AdClear is available to download for free from our website.

For inquiries, contact:
Christian Sandlin
csandlin@seven.com

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What’s new in AdClear

Over the past month we’ve made some major changes to AdClear. The most important is our addition of language filters. We are now able to block ads in a variety of languages, including:

Arabic
Bulgarian
Danish
French
German
Indian
Indonesian
Italian
Polish
Russian
Spanish/Portuguese
Swedish
Turkish

There is also a Privacy list that blocks cookies and trackers. These additions have globalized AdClear, helping billions of people around the world block ads. Just last month, we had over fifteen thousand downloads, and the numbers continue to increase.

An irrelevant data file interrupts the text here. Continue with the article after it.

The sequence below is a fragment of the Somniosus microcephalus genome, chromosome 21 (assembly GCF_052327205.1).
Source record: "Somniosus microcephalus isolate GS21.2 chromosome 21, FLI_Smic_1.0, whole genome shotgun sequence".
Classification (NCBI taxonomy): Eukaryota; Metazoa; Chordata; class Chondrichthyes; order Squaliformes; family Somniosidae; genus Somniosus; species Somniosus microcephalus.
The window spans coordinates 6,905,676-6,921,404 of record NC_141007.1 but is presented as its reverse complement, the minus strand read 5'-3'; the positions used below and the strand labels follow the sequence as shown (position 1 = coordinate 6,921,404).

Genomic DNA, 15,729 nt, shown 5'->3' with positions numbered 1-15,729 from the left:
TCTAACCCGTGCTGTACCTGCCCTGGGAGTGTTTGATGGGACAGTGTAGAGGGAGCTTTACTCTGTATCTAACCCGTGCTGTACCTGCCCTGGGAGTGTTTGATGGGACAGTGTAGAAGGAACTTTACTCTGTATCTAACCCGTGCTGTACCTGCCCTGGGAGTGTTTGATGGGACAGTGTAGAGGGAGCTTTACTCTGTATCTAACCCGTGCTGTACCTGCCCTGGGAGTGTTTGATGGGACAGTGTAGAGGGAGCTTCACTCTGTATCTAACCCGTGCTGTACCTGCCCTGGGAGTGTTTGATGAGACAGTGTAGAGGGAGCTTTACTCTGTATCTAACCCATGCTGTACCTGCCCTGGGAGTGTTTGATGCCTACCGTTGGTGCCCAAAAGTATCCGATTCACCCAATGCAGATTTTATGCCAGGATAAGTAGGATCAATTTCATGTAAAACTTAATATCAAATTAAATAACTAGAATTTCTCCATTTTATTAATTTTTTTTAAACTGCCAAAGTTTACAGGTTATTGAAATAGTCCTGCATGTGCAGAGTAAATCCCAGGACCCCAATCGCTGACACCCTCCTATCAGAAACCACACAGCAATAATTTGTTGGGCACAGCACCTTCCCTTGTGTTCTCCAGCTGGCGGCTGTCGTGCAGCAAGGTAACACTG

Changes of this magnitude require meticulous testing to ensure everything works properly. That is why we’ve launched the new AdClear Beta program. Beta testing helps us fix bugs while allowing users the chance to try out new builds prior to release. Our dedicated user base has helped make the program a success, but we’re always looking for more testers. If you’d like to sign up, just follow this link.

We have much more to share in the future, such as increased malware protection. Our team is committed to improve upon AdClear and make it the best ad blocker for Android devices. Stay tuned for more.

For inquiries, contact:
Christian Sandlin
csandlin@seven.com